It’s the rightful duty of laity to remind clergy, if needed
This refers to Tomas Achacoso’s letter titled “Reminder to bishop of need for a humbler Church” (Inquirer, 4/20/13). First of all, I congratulate him for his sincere and prophetic concern for the entire People of God. His Christian courage to remind Archbishop Ramon Arguelles of Lipa about his pastoral duty is indeed impressive. I pray that when a similar incident occurs in the future this will become a precedent to be considered by the Catholic laity. As members of the People of God, the laity also have the rightful duty to remind their holy ministers when necessary.
Secondly, with due respect to the archbishop, his rantings over those candidates who favored the passage of the reproductive health bill into law, as well as the possible enactment of a divorce law, may be likened to those of a scribe or rabbi in Jerusalem during Christ’s time, whom John L. Mckenzie, SJ, described as a “moral dictator” in his book “Authority in the Church.”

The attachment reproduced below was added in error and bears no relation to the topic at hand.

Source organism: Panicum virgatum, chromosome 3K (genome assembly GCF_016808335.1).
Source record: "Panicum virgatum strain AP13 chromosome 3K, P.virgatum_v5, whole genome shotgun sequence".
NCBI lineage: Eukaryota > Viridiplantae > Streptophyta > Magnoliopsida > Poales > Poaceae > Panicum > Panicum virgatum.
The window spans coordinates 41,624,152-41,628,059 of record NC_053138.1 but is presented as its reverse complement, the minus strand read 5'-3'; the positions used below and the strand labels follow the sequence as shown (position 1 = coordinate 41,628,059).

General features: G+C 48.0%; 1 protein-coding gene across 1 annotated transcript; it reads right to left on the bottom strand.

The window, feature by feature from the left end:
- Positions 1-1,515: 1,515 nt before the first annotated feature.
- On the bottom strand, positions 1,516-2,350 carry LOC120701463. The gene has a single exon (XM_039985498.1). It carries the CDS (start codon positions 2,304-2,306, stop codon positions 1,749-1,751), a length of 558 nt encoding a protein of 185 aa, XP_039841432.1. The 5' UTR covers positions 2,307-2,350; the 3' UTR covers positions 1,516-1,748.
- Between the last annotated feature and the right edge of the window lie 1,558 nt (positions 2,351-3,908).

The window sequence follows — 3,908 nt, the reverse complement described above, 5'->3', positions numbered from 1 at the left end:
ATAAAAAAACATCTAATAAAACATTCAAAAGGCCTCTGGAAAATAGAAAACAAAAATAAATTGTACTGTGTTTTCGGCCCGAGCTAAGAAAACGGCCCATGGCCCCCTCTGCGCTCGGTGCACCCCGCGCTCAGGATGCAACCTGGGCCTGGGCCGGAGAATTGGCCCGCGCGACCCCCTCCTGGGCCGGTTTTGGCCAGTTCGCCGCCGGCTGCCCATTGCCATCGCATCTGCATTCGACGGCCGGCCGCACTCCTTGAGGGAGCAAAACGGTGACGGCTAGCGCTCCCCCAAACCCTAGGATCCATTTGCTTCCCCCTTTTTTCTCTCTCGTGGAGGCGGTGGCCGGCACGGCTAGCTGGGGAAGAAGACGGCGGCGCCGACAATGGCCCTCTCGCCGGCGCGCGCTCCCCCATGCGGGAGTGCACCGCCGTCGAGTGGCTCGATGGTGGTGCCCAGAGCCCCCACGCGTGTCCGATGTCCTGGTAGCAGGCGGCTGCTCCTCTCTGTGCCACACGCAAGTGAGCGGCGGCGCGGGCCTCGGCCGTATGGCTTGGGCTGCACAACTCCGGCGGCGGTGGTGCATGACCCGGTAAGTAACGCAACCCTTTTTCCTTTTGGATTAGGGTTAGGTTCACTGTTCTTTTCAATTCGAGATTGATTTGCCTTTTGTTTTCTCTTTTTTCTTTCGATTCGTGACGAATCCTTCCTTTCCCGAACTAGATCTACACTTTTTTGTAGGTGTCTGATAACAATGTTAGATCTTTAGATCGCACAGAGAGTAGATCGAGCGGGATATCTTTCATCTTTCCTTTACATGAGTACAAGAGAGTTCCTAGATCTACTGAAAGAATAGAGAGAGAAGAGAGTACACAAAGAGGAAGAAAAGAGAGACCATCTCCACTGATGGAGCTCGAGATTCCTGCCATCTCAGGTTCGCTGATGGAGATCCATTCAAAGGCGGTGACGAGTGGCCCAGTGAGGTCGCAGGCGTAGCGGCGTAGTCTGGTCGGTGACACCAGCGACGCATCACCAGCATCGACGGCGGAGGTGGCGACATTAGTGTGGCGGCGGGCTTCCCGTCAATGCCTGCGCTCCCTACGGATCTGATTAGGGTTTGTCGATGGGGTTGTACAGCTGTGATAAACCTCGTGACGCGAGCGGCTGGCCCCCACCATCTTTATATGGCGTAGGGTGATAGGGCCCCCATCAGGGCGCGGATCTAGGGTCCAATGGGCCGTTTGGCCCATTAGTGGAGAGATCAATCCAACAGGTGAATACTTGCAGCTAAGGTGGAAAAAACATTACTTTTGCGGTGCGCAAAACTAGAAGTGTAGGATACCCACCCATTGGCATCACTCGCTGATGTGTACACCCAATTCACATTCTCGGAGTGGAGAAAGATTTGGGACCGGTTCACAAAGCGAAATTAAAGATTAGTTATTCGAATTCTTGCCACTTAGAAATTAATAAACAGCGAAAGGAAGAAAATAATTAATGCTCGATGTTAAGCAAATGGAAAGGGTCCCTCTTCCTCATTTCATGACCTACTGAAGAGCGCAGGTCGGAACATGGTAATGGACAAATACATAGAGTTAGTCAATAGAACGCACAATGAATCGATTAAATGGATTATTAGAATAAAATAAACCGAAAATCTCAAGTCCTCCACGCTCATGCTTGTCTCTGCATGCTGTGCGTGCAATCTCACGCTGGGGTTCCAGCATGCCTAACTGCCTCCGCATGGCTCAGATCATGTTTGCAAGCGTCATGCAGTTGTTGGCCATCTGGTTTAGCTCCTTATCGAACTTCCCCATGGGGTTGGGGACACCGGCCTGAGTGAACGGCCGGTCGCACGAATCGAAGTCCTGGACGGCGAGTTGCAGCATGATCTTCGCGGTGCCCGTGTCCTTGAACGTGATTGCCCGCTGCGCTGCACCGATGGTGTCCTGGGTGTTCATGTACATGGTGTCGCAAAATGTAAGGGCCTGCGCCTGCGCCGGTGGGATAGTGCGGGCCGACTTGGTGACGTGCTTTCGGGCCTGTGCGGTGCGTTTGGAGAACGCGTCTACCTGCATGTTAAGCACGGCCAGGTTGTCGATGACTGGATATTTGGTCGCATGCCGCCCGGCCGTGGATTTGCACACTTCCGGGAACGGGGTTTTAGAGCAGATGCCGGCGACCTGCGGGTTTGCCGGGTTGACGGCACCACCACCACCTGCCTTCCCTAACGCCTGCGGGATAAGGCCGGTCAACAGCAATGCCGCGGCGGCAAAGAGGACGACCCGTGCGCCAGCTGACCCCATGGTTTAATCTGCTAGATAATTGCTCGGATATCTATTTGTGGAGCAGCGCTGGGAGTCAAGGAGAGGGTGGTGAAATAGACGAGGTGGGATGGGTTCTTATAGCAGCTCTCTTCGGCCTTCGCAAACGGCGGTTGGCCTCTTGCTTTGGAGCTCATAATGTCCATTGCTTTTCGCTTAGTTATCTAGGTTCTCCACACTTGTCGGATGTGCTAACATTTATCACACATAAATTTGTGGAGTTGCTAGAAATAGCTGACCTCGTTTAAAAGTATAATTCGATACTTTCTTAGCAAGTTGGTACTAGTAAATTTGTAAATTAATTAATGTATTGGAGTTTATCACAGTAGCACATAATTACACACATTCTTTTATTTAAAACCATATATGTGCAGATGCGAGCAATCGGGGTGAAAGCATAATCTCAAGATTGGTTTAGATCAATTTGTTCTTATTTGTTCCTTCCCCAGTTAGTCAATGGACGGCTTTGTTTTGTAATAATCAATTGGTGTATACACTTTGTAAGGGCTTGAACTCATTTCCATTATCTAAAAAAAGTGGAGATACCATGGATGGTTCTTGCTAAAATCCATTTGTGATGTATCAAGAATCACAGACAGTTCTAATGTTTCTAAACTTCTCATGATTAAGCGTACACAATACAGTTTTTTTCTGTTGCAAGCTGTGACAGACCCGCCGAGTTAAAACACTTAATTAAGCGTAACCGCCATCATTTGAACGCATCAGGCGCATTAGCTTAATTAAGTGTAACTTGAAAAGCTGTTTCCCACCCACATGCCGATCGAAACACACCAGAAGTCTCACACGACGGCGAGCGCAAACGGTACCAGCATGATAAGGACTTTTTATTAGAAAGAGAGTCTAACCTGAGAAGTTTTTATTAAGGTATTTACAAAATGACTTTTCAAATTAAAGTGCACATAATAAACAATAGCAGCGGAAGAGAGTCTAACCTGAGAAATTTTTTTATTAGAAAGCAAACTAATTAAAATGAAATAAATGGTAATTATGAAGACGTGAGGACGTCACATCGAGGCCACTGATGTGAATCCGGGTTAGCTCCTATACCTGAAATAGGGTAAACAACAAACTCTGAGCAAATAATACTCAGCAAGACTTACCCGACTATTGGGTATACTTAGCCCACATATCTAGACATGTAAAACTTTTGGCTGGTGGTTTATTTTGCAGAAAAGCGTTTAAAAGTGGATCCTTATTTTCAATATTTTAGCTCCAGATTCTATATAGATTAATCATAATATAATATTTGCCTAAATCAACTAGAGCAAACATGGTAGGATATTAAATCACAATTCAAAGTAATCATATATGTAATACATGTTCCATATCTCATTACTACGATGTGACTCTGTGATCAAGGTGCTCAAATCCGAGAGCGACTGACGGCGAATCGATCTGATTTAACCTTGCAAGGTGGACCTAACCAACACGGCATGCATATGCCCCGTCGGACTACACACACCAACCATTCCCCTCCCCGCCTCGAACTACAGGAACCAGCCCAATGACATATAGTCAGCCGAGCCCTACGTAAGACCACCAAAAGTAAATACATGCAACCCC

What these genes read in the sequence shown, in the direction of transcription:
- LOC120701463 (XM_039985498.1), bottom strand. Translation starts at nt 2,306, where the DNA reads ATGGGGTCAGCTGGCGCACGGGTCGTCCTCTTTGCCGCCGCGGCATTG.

Thirdly, relative to reproductive health and the hibernating divorce bill, it is worth reminding our religious and holy officials in the Roman Catholic Church, the laity included, about two incidents in Church history: Abortions/infanticides and divorce. One, in the ninth century at the Council of Aix-la-Chapelle, the Council Fathers admitted that abortions and infanticides were being practiced in convents and monasteries to cover up the activities of unchaste clerics. Two, in the 12th century, Pope Calixtus II during the First Lateran Council decreed that clerical marriages were invalid.
By the Second Lateran Council, Pope Innocent II confirmed the decree of his predecessor, thus terminating the married priesthood commonly practiced from the time of the apostles up to the 11th century. Celibacy, a charisma/gift in the New Testament, was made into law by the Roman Catholic Church officials. By this decree, divorce was enforced on the married priests’ families. Wives and their children who refused separation were imprisoned and sold to slavery. This was Roman Catholicism during the Roman imperial times—feudal in the Middle Ages and absolutist during the monarchy.
But during his papacy, Blessed John Paul II openly admitted and declared in July 1993 that “Celibacy is not essential to the priesthood. It is not a law promulgated by our Lord Jesus.” Besides, as sacraments according to the Catholic teaching, priesthood and marriage are compatible.
—DANNY APONES QUINTANA,
member, Small Faith Community,
B2, L18, P5 Apitong St., V/G Subd., Tacloban City
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